“In many of my poems that go beyond the law, I see myself as an advocate, speaking on behalf of those who don’t have an opportunity to be heard,” he says, from his home in Amherst. “Whereas this is a somewhat controversial position to take in the poetry world, in the world I come from as an attorney it was a very natural thing to do.”

Friday, October 22, 2010

Split This Rock Poem of the Week: Mark Doty's "Charlie Howard's Descent"

Dear Friends,

Split This Rock mourns the gay and lesbian young people who committed suicide in the past weeks: Justin Aaberg, Asher Brown, Raymond Chase, Tyler Clementi, Aiyisha Hassan, Billy Lucas, and Seth Walsh. Their deaths demonstrate again the power of words. Words can destroy.

But they can also restore, give hope, remind us of our common humanity. We are privileged to be able to share with you this week Mark Doty's poem "Charlie Howard's Descent," which he read so movingly at the inaugural Split This Rock Poetry Festival in 2008. Charlie Howard's murder took place in 1984. Sadly, we still need this poem now more than ever. Please send it to everyone you know as a call for an end to hate, an end to bullying, a call for a full and rich life for every precious young person.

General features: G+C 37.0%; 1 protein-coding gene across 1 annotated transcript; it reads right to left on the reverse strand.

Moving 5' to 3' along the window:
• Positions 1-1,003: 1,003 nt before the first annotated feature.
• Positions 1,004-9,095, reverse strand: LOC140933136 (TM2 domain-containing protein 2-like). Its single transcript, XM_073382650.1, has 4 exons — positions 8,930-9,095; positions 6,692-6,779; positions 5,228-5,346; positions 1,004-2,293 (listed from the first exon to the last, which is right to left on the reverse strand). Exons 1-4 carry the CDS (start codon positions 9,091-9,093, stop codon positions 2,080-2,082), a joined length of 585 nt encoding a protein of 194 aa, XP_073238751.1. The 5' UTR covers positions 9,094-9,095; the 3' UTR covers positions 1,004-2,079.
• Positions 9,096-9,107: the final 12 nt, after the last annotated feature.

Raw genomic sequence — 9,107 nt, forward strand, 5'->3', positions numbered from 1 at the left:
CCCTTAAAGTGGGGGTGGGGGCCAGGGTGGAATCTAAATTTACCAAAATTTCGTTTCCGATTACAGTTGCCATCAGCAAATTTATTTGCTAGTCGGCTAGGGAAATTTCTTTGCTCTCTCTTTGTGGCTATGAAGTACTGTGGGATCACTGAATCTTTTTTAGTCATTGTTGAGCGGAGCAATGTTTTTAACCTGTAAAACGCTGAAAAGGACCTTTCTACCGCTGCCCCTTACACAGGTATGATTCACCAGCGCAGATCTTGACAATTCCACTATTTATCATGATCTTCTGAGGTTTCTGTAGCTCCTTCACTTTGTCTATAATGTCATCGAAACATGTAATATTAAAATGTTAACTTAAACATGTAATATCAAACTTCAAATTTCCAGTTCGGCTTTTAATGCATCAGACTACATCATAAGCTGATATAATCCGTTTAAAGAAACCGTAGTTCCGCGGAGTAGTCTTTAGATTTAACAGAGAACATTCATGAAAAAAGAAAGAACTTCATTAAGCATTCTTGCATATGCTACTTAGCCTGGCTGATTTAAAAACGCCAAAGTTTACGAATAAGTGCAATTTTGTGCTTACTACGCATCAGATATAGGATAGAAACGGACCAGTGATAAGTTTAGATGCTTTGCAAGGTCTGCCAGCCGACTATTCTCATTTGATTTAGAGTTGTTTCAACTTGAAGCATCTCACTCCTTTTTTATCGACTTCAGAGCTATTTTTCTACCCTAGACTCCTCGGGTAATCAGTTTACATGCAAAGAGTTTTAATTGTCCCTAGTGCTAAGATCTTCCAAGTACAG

In peace and poetry,

Split This Rock

If you are interested in reading past poems of the week, feel free to visit our blog archive.

Please repost this poem widely but we ask that you include the publication credit and festival information listed after the poem. Thanks!

Charlie Howard’s Descent

Between the bridge and the river
he falls through
a huge portion of night;
it is not as if falling

is something new. Over and over
he slipped into the gulf
between what he knew and how